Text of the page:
ASPEN, Colo. (AP) – Shaun White ran his fingers through his short, red hair as he fidgeted in his seat.

The snowboarding icon is still getting accustomed to his new look after recently trimming his signature flowing locks.

Make no mistake, though: His strength isn’t tied to his hair.

His command comes from innovation as he perpetually tries to stay two steps ahead of the competition in the halfpipe, where he performs tricks few others would dare attempt and captures about every big competition he enters.

But that’s not enough. White wants to be just as commanding – and just as feared – in the slopestyle competition, especially with the event making its Olympic debut next winter in Sochi.

This weekend at the Winter X Games, White will show off some of those new slopestyle maneuvers, like the backside triple he pulled off in a practice run Wednesday.

That should get him some attention, maybe even open up some eyes.

See, White is largely viewed as just another competitor in slopestyle, an event where snowboarders move through rails, big jumps and bumps on their way down the hill. He’s not quite as revered.

There was a time, though, when White commanded that event as well.

But that was four years ago and a new generation has since hit the course.

These days, the Shaun White of slopestyle just may be Mark McMorris, a 19-year-old from Canada who has no fear on the slopes and even less when it comes to, well, White.

“Just another guy you’re riding against in a contest,” McMorris recently said in a phone interview.

Don’t mistake that for arrogance. McMorris has plenty of respect for White, even considers him a friend and one of the favorites this weekend. Unlike the halfpipe, McMorris simply doesn’t see White dominating slopestyle.

Not with riders such as Norway’s Torstein Horgmo and Canada’s Sebastien Toutant in the field. Of course, there’s also McMorris.

“Look, (White) is really good at snowboarding,” said McMorris, who won slopestyle and big air last year in Aspen. “But everybody is good in slopestyle. It’s crazy, because you see new winners all the time because the tricks have become so technically challenging.”

White sat next to McMorris at a news conference to kick off Winter X, intently listening as McMorris described the burgeoning rivalry between White and himself. Mainly, McMorris said, it’s a media-fueled thing.

“It’s funny what they make of it,” McMorris said. “It’s a fun showdown.”

That it is, especially for White, who’s enjoying trying to bridge the gap between himself, McMorris and the rest of the field. White is closing it quickly, too, winning a Winter X slopestyle competition in Tignes, France, last winter.

“This makes me want to learn more tricks,” said White, a 14-time X Games champion, including five straight in the halfpipe (Winter X refers to it as superpipe).

With good reason because really, in the halfpipe, White has no one pushing him all that much.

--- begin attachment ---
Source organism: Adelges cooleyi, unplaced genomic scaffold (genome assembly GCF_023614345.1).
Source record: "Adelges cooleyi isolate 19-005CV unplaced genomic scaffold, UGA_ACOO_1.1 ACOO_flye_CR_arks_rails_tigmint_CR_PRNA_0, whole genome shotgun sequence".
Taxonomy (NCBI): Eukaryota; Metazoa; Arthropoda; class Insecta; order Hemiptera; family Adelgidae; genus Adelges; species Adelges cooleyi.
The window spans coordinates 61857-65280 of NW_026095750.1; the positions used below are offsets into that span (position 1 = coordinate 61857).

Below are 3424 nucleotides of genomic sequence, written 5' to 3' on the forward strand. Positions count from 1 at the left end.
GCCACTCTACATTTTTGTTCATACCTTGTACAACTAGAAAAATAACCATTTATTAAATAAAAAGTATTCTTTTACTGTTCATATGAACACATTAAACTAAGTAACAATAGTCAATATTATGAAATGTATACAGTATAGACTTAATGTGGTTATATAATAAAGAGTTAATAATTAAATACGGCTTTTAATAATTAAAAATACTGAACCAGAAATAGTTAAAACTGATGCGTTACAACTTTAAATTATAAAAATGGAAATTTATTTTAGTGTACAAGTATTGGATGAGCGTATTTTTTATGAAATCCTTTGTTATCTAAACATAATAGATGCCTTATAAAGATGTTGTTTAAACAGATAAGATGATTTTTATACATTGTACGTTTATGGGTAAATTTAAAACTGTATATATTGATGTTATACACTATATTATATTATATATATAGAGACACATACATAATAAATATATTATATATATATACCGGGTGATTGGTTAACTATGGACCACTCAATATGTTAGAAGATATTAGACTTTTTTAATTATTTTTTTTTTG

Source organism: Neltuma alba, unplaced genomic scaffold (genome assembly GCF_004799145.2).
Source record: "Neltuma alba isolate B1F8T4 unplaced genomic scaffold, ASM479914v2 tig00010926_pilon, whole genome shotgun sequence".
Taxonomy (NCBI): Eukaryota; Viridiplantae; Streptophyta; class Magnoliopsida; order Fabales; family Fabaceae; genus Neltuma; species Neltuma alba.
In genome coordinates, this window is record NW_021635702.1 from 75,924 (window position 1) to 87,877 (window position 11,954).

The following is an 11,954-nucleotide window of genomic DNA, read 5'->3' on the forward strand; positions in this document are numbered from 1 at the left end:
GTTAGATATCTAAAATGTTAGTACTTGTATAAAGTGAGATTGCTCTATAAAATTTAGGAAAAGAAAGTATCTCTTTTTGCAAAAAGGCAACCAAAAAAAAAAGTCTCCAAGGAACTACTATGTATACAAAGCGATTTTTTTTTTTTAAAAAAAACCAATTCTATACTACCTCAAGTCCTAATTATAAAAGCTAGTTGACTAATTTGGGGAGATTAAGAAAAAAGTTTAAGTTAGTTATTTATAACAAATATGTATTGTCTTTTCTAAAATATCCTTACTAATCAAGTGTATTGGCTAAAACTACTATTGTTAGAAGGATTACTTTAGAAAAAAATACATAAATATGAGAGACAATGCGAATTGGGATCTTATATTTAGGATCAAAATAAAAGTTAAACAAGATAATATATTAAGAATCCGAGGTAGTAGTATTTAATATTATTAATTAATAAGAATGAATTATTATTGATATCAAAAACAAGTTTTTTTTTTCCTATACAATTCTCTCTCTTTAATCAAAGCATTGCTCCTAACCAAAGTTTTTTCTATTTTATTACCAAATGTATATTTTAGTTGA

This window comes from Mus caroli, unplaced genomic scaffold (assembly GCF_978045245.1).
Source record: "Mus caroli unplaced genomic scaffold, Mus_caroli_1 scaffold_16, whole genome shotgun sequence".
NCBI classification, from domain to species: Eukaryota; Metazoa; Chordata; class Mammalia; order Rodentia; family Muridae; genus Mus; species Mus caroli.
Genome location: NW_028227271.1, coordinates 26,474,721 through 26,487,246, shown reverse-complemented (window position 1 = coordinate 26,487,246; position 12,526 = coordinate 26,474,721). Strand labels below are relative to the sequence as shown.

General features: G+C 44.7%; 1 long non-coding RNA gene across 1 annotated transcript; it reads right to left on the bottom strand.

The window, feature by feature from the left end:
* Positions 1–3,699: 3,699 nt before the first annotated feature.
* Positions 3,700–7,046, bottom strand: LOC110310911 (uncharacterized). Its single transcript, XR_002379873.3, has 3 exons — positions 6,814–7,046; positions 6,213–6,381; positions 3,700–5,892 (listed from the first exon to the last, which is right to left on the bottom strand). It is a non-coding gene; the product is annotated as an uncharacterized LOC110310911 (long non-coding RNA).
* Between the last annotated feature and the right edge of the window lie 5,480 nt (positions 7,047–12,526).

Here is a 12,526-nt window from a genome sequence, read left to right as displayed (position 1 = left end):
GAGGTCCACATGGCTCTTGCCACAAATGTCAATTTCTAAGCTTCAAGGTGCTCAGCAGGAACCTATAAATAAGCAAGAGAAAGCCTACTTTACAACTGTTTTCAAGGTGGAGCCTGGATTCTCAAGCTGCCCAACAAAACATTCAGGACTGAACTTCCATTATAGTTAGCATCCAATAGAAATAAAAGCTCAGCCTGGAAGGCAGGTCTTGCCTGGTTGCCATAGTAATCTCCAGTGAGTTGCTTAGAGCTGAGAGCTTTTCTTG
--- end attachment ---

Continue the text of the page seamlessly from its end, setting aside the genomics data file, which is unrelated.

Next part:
Not right now, anyway.

Sure, he’s working on maneuvers in the halfpipe, but his biggest challenger just may be himself.

However, topping his own performance is getting more and more difficult. Last year in Aspen, White turned in a perfect score.

Asked who presented the biggest challenge in the halfpipe, White danced around the question by saying, “I’m not really looking around.”

“I’m looking to land my run,” he said. “As long as I do that, I’m happy. I usually focus on what I’m up to.”

Since slopestyle wasn’t an Olympic sport at the 2010 Vancouver Games, White decided to take a hiatus from those competitions.

Instead, he trained in seclusion on a halfpipe built for him in the back country of Colorado as he honed the Double McTwist 1260, a dazzling and dangerous trick that ultimately led to an Olympic gold medal in Vancouver.

Now, he’s devoting just as much time to slopestyle. After all, Olympic organizers voted to add slopestyle to the program starting in 2014, which gives White a chance at not one, but two gold medals in Sochi.

That certainly keeps him motivated, especially here at Winter X where he’s by far the biggest attraction.

He has to be creative. It’s expected.

“I show up here and have all the eyeballs on me a lot of time,” White said. “I want to be prepared for that. It’s fun for me to learn new tricks and new things.”

NOTES: White isn’t the only competitor going for a six-peat at Winter X as snowmobiler Tucker Hibbert will attempt the feat in SnoCross. Since Hibbert’s event is first on Sunday, he can accomplish the endeavor before White. “At least if I (mess) it up, you can back me up,” Hibbert said. White quickly countered with, “Or you start it off and I’ll follow.”

– By Pat Graham, AP Sports Writer

(© Copyright 2013 The Associated Press. All Rights Reserved. This material may not be published, broadcast, rewritten or redistributed.)


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